In order to maintain top efficiency, regulators will often turn peaker power plants off and ramp down the baseline plants during times of very low demand, such as hours of the “duck’s belly.” However, the sudden and rapid increase in demand means that regulators have to quickly turn back on these power plants, which is not only expensive, but could lead to more pollution and high maintenance costs.

Another problem with the duck curve lies in the belly of the duck. In some places, demand becomes so low that grid operators are forced to turn off the peaker power plants and ramp down the baseline power plants. Then, just a few hours later, they all have to get ramped up again with little to no warning, which can cause problems for grid stability.

So problems with the duck curve lie in those sudden and steep changes in demand. Grid operators and regulators struggle to maintain stability and efficiency by turning power plants on and off, causing instability in the power supply, large expense to taxpayers, and pollution to the environment.

So what can we do about the Duck Curve?

One probable solution for the duck curve can be found in a method called interconnection. This strategy involves connecting multiple energy grids together to make a large energy grid. In theory, this would broaden and disperse the load and availability of solar and wind across a larger area, which in turn would flatten the duck curve.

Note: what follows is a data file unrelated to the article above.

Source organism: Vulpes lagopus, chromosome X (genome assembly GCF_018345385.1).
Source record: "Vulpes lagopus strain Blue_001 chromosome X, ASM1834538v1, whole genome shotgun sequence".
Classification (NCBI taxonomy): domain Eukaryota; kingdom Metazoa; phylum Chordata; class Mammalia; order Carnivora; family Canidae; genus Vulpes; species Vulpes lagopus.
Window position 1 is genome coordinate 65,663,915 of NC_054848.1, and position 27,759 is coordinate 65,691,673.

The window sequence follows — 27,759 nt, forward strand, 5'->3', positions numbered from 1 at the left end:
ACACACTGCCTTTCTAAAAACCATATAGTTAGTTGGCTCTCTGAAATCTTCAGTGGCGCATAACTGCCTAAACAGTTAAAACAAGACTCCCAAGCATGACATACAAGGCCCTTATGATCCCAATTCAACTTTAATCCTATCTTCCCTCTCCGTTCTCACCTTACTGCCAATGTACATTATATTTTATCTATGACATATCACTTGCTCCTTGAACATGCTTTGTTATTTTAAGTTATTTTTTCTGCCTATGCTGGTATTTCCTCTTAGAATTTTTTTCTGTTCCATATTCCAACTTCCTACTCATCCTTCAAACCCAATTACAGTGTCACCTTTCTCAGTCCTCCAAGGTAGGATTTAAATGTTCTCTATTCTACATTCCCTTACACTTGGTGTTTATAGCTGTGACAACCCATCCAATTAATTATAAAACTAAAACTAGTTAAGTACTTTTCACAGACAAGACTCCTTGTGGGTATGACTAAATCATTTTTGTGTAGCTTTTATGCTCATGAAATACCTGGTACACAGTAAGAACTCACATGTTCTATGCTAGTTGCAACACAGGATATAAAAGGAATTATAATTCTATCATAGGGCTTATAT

This strategy could provide a long term solution to the problem. However, although the technology already exists, the politics of a large, interconnected grid is unlikely due to “not in my backyard” concerns and securing the rights of way.

The second method of smoothing out the duck curve is committing to the storage of energy generated by solar and wind, instead of immediately sending that energy directly to the grid. The energy can then be “dispatched” when it’s needed, and would almost definitely flatten the curve. This method could prove very expensive to execute in near term however battery storage continues to fall in price and more utilities are actively seeking it as a viable solution.

Alabama makes it harder than any other state for companies to use clean energy, report says

Alabama finished dead last in an index of all 50 states that examined how easily companies could use clean energy like solar and wind power to meet their electricity needs.

The report, titled the Corporate Clean Energy Procurement Index, was released in January by the Retail Industry Leaders Association, a trade group representing large-scale retailers like Target, Walmart, Best Buy, Home Depot, Lowe’s and Dollar General.

For Daniel Tait — CEO of non-profit group Energy Alabama, which advocates for renewable energy policies within the state — the index results were disappointing but not surprising.

“We’re just kind of standing in our way,” he said. “If a company wants to go solar, for example, and participate in these types of projects, they have to work really, really hard here and they’re just going to go to a state somewhere else where it’s going to be a much easier pathway for them to make these types of investments.”